By Jack Mobley and Randal Coombs
Inspiring footage shows a quadriplegic ex-pilot experience the joys of paragliding for the first time.
Jim Ryan, 59, from Chilliwack, British Columbia, travelled to Vancouver, Canada, to go paragliding courtesy of his son, Dan Ryan and family friend and pilot, Greg Hemingway.
The incredible video shows Greg go airborne with Jim in his wheelchair and glide over the treetops, showing the beautiful Canadian countryside.
Jim takes in the views and soaring flight as he is unable to feel anything below his upper torso before the pair land and Jim is awe of the flight that Greg has just flew.
Jim said: “It was the first time I felt like I was flying since my accident. Truly a wonderful feeling.
“Strangely I don’t have real feeling, but the sensation of flying was very real.
“As you can tell from the joy I had, the feeling was incredible.”
Jim was a pilot for over 30 years, joining the Royal Canadian Air Force when he was 18.
After 10 years, Jim left and moved to commercial flying clocking up an unbelievable 22,000 hours flying, travelling the world in the process.
However, in March 2016 while Jim and his wife, Isabelle, were on vacation in Hawaii, he was struck by a wave in waist deep water that drove his head into the seabed, causing severe whiplash.
Within 24 hours his accident, Jim was alive and conscious in hospital in Maui, he was intubated, paralysed, and in significant pain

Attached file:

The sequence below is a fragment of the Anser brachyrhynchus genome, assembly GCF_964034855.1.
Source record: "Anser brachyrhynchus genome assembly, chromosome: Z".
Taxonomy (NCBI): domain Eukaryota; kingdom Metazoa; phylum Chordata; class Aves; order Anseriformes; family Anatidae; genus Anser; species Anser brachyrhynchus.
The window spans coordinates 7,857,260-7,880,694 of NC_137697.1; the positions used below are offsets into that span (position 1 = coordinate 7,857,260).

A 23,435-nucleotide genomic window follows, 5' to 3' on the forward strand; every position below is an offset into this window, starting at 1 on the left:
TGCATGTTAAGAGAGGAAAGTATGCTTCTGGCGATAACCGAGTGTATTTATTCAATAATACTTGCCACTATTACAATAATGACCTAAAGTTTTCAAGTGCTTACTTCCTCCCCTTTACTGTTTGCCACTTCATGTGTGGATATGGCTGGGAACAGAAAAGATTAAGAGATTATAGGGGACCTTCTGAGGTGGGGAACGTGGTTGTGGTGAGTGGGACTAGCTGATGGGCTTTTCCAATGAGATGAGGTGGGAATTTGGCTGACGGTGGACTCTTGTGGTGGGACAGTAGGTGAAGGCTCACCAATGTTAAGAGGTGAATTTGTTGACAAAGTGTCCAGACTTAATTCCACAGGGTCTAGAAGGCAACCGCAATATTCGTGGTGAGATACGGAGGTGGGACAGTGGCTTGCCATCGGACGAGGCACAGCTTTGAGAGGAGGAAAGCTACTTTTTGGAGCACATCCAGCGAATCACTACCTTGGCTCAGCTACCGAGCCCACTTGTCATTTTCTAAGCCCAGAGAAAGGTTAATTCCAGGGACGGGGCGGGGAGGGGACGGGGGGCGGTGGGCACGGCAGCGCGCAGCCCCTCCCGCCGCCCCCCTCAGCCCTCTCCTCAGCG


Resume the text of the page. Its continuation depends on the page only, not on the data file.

Jim’s injuries would mean he would become a C4 quadriplegic with the loss of control of all four limbs with no feeling from his armpit down.
Jim said: “I joined the Air Force when I was 18 years old because all I wanted to do since my earliest memories was be a pilot.
“I am a C4 complete injury and yes, I was hit by a wave, I also fight depression. The best help I get is spending time with people.
“I flew over 22,000 and hours, around the world, on phenomenal airplanes with fantastic people.
“The wave drove my head in the sand and caused severe whiplash, which caused my injury, the force of the wave was incredibly strong.
“I just see myself as a guy in a wheelchair trying to get through life, I don’t feel I have any choice except to move forward.
“The only thing that may make me different is the tremendous support I have had from family and friends.”